On Passover, Rabbi Shalom Dov Bear taught, we as a community return to a state of authenticity and humility. Refraining from chametz (leavened bread) and eating matzah is a spiritual practice that helps us notice and distance ourselves from anything that is "puffed up." As teens come of age, they need adult guidance in discerning who they can trust. Teaching them to detect the "puffed up" - those who manipulate others in an effort to assert control, requires helping teens understand the dynamics of power, the attraction to Pharaoh's methods, and the many ways that people can resist, disrupt, and break free.
This year, may we all taste the matzah - the bread of humility - and help the world to embrace an ethic of authenticity, honesty, and freedom.
by Miriam Grossman
May it be your will
Our God and God of our ancestors
that you lead us in peace and direct our steps
and guide us in peace
and support us in just peace
(and in the tearing down of walls,
and in the rising up of peoples),
and cause us to...
– Jen Stein
This year, on the seder plate
instead of the bloodied shank bone
we place a cluster of sweet grapes
which serve as a symbol of fertility,
of new life and abundance.
We choose this, life, and not death:
for before us is set life and death
the blessing and the curse.
Therefore, we choose life
that we may invite...
The first hand-washing of the seder is unusual. The rabbis point out that even a child would wonder at least two things: why do we wash without a blessing and why do we bother to wash when we will not be eating our meal for some time. They suggest that we wash our hands here in order to raise questions. Questions, both of wonder and of despair, are crucial to our time at the seder and, really, our growth as human...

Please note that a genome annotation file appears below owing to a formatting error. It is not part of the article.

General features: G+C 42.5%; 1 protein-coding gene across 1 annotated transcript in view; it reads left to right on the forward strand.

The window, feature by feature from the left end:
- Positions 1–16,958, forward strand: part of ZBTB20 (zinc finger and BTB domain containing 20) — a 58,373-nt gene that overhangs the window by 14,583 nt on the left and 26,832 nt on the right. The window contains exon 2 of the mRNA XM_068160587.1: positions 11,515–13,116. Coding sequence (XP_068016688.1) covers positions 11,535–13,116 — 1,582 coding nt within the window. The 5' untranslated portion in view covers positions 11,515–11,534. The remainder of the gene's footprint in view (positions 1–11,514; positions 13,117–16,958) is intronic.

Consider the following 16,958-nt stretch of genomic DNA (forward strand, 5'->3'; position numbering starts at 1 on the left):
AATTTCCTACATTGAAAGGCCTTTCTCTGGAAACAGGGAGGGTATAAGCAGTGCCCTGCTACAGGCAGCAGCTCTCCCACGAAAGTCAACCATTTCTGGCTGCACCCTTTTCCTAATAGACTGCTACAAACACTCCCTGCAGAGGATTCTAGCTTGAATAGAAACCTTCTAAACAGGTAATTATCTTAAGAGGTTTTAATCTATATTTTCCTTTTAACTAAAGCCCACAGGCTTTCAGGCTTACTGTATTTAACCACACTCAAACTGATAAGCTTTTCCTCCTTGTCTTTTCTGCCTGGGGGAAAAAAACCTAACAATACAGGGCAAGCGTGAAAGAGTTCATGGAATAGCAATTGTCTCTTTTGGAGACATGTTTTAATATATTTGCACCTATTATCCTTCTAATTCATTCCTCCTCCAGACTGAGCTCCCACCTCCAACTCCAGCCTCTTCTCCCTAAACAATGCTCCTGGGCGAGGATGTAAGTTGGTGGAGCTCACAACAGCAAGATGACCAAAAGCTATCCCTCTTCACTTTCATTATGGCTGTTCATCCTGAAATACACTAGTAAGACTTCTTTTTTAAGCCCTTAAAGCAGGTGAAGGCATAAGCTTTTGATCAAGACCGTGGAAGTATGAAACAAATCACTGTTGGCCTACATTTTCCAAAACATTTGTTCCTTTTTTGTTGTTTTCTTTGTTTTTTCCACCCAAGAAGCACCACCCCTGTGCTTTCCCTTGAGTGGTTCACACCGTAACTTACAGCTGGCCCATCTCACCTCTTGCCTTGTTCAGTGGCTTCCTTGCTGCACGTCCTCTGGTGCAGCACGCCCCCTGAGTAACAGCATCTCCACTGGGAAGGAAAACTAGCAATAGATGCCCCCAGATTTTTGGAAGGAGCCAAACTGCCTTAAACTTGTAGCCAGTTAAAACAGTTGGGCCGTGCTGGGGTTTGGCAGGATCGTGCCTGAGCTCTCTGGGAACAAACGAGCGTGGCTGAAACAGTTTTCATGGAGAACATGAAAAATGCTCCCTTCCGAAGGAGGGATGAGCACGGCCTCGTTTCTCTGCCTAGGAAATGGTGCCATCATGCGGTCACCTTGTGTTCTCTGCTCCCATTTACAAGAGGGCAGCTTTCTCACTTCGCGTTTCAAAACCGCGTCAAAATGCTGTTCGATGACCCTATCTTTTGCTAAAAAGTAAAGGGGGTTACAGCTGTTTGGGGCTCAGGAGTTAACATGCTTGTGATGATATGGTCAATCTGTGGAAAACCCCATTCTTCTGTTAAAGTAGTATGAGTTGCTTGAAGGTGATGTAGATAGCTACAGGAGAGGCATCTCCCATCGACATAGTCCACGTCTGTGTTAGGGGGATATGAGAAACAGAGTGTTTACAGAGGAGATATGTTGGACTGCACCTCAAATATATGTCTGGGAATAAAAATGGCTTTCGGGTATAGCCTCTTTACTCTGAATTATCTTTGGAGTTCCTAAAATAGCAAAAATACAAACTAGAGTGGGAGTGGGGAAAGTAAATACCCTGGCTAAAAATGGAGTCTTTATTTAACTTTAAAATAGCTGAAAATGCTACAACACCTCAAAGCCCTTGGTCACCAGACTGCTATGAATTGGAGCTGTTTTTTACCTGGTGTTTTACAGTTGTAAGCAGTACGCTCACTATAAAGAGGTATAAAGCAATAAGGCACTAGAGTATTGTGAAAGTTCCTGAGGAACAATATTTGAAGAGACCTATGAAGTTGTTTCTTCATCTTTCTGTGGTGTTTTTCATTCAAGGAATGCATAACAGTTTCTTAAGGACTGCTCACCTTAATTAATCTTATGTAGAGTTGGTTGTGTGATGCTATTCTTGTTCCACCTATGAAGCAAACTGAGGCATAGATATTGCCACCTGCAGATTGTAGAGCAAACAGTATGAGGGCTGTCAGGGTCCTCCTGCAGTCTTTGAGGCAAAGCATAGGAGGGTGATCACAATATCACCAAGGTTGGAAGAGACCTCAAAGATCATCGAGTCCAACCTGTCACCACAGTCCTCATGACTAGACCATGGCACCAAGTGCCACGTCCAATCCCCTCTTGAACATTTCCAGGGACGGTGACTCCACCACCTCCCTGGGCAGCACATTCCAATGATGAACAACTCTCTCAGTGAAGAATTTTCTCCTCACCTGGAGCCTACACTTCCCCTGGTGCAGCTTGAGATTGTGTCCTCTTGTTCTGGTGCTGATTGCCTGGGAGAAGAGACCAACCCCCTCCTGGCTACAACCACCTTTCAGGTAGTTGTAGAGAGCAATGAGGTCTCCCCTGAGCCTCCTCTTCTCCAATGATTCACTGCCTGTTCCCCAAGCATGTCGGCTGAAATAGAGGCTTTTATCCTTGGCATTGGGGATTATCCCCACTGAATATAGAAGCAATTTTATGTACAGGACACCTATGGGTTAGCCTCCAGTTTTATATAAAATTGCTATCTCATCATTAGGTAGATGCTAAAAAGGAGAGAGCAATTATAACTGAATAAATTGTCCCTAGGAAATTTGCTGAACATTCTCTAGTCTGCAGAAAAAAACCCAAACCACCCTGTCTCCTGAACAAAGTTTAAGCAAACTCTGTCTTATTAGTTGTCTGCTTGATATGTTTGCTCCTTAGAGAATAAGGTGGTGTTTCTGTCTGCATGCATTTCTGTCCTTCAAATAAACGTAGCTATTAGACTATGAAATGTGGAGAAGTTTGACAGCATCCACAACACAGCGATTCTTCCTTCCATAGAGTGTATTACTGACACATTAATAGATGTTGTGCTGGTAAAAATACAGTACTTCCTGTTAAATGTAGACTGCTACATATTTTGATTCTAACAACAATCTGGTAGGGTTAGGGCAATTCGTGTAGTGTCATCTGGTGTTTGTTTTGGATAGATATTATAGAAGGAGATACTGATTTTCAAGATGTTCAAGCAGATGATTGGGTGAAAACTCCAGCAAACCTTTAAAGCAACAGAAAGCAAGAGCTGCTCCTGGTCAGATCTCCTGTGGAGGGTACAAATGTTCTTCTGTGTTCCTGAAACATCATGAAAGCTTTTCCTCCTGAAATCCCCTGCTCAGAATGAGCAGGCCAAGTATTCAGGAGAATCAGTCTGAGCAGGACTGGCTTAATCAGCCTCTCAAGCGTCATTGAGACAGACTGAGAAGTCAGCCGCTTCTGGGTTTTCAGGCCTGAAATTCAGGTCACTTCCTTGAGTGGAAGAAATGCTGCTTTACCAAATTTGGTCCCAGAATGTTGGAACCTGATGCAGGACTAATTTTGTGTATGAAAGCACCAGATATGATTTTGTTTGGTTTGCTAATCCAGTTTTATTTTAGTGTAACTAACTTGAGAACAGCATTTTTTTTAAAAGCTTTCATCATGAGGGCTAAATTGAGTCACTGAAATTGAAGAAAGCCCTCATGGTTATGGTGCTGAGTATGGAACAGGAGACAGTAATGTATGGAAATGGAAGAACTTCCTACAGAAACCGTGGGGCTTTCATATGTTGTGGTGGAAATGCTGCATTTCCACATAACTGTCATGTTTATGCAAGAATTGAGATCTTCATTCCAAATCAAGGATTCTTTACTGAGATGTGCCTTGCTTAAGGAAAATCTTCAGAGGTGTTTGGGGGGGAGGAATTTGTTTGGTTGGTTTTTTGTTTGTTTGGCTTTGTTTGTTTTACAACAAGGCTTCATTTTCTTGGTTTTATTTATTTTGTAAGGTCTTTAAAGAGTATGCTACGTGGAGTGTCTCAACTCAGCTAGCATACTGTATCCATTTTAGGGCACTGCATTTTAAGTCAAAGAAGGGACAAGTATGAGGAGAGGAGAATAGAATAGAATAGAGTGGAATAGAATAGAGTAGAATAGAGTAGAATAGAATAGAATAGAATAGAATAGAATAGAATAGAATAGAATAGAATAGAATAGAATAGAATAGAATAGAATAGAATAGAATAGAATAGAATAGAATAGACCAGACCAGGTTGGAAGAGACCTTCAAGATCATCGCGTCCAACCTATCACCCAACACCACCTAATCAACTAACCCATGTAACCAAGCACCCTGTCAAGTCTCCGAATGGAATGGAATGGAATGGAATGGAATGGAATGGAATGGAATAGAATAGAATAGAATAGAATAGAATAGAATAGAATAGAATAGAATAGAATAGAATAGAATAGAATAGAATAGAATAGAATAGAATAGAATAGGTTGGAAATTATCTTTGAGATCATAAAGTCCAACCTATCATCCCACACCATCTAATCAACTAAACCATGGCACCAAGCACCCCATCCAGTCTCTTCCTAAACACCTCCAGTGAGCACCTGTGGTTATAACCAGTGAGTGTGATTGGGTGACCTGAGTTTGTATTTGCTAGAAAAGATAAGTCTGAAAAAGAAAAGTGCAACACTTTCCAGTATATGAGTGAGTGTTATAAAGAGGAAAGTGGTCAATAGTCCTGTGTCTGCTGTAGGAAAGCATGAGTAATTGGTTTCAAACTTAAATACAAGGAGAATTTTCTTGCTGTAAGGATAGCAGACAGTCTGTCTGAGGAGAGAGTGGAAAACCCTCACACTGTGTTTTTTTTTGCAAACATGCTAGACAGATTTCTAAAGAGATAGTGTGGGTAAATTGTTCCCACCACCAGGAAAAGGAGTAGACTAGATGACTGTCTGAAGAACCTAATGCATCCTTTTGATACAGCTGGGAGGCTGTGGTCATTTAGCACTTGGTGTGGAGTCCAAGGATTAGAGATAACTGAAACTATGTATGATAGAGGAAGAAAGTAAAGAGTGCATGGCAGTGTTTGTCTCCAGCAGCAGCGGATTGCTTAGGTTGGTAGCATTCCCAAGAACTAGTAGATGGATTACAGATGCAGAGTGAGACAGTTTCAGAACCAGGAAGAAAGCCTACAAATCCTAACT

¿Qué hace diferente a esta noche de todas las [demás] noches? ¿Ma nishtaná haláila hazé micól haleilót?
1) En todas las noches no precisamos sumergir ni siquiera una vez, ¡y en esta noche lo hacemos dos veces? ...shebejól haleilót éin ánu matbilín afílu paám eját, haláila hazé shtéi peamím?
2) En todas las noches comemos jametz o matzá, ¡en esta noche solamente matzá? ...shebejól...
Use this piece before singing Hallel and think about what it means to transition from slavery to freedom.
Exodus and Liberation translate many different ways for different communities, religious groups, and individuals. Chief Tom Dostou of the Wabanaki Nation of Massachusetts offers the following prayer in an excerpt from a larger piece describing his journey across his ancestral homeland of “Turtle...
But why is there an orange and a tomato on the seder plate? This is not traditional for Passover.
Tomato - This tomato brings our attention to the oppression and liberation of farmworkers who harvest fruits and vegetables here in the United States. And it reminds of us of our power to help create justice.